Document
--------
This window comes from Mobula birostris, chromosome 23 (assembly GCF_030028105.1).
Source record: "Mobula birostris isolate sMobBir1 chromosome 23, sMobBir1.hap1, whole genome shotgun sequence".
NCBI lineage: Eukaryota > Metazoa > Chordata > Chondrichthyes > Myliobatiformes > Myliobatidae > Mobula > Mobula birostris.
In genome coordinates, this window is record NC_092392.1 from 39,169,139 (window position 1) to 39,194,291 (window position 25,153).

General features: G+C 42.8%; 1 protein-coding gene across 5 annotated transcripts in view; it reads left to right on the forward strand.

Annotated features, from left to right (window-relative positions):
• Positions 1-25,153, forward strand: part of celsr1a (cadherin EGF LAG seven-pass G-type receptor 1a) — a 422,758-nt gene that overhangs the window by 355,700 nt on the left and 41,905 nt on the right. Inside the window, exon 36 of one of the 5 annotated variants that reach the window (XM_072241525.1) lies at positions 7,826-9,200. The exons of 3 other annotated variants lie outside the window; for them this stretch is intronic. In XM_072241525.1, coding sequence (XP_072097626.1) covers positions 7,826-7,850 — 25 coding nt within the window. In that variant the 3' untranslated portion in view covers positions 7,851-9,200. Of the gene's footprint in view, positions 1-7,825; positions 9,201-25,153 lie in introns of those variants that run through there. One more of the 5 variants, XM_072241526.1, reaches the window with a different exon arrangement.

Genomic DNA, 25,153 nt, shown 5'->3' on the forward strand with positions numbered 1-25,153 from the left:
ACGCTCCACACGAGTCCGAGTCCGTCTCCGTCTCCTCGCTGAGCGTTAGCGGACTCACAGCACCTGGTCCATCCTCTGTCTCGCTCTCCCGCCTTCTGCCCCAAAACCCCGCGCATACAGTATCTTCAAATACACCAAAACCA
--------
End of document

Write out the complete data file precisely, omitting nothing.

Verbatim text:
This window comes from Mobula birostris, chromosome 23 (assembly GCF_030028105.1).
Source record: "Mobula birostris isolate sMobBir1 chromosome 23, sMobBir1.hap1, whole genome shotgun sequence".
NCBI lineage: Eukaryota > Metazoa > Chordata > Chondrichthyes > Myliobatiformes > Myliobatidae > Mobula > Mobula birostris.
In genome coordinates, this window is record NC_092392.1 from 39,169,139 (window position 1) to 39,194,291 (window position 25,153).

General features: G+C 42.8%; 1 protein-coding gene across 5 annotated transcripts in view; it reads left to right on the forward strand.

Annotated features, from left to right (window-relative positions):
• Positions 1-25,153, forward strand: part of celsr1a (cadherin EGF LAG seven-pass G-type receptor 1a) — a 422,758-nt gene that overhangs the window by 355,700 nt on the left and 41,905 nt on the right. Inside the window, exon 36 of one of the 5 annotated variants that reach the window (XM_072241525.1) lies at positions 7,826-9,200. The exons of 3 other annotated variants lie outside the window; for them this stretch is intronic. In XM_072241525.1, coding sequence (XP_072097626.1) covers positions 7,826-7,850 — 25 coding nt within the window. In that variant the 3' untranslated portion in view covers positions 7,851-9,200. Of the gene's footprint in view, positions 1-7,825; positions 9,201-25,153 lie in introns of those variants that run through there. One more of the 5 variants, XM_072241526.1, reaches the window with a different exon arrangement.

Genomic DNA, 25,153 nt, shown 5'->3' on the forward strand with positions numbered 1-25,153 from the left:
ACGCTCCACACGAGTCCGAGTCCGTCTCCGTCTCCTCGCTGAGCGTTAGCGGACTCACAGCACCTGGTCCATCCTCTGTCTCGCTCTCCCGCCTTCTGCCCCAAAACCCCGCGCATACAGTATCTTCAAATACACCAAAACCA